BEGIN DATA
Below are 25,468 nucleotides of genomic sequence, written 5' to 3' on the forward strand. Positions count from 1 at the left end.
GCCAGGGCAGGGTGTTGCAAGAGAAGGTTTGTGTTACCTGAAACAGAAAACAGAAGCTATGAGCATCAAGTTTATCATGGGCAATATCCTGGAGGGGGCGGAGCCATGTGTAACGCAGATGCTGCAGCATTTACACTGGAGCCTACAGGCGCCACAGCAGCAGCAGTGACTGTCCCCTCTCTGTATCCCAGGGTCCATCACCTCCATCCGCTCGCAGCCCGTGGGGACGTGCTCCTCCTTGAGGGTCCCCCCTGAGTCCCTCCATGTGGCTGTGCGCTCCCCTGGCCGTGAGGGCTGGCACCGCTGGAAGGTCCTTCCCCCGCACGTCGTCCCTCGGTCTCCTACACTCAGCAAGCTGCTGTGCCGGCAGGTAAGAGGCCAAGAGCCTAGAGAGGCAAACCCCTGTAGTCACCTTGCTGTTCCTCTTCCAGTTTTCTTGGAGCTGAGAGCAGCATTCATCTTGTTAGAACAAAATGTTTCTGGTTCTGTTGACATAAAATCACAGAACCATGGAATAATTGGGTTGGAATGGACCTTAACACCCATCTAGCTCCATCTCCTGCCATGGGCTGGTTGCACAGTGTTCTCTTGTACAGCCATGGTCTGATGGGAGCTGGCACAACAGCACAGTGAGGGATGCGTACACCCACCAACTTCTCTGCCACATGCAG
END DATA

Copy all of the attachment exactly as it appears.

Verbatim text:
Below are 25,468 nucleotides of genomic sequence, written 5' to 3' on the forward strand. Positions count from 1 at the left end.
GCCAGGGCAGGGTGTTGCAAGAGAAGGTTTGTGTTACCTGAAACAGAAAACAGAAGCTATGAGCATCAAGTTTATCATGGGCAATATCCTGGAGGGGGCGGAGCCATGTGTAACGCAGATGCTGCAGCATTTACACTGGAGCCTACAGGCGCCACAGCAGCAGCAGTGACTGTCCCCTCTCTGTATCCCAGGGTCCATCACCTCCATCCGCTCGCAGCCCGTGGGGACGTGCTCCTCCTTGAGGGTCCCCCCTGAGTCCCTCCATGTGGCTGTGCGCTCCCCTGGCCGTGAGGGCTGGCACCGCTGGAAGGTCCTTCCCCCGCACGTCGTCCCTCGGTCTCCTACACTCAGCAAGCTGCTGTGCCGGCAGGTAAGAGGCCAAGAGCCTAGAGAGGCAAACCCCTGTAGTCACCTTGCTGTTCCTCTTCCAGTTTTCTTGGAGCTGAGAGCAGCATTCATCTTGTTAGAACAAAATGTTTCTGGTTCTGTTGACATAAAATCACAGAACCATGGAATAATTGGGTTGGAATGGACCTTAACACCCATCTAGCTCCATCTCCTGCCATGGGCTGGTTGCACAGTGTTCTCTTGTACAGCCATGGTCTGATGGGAGCTGGCACAACAGCACAGTGAGGGATGCGTACACCCACCAACTTCTCTGCCACATGCAG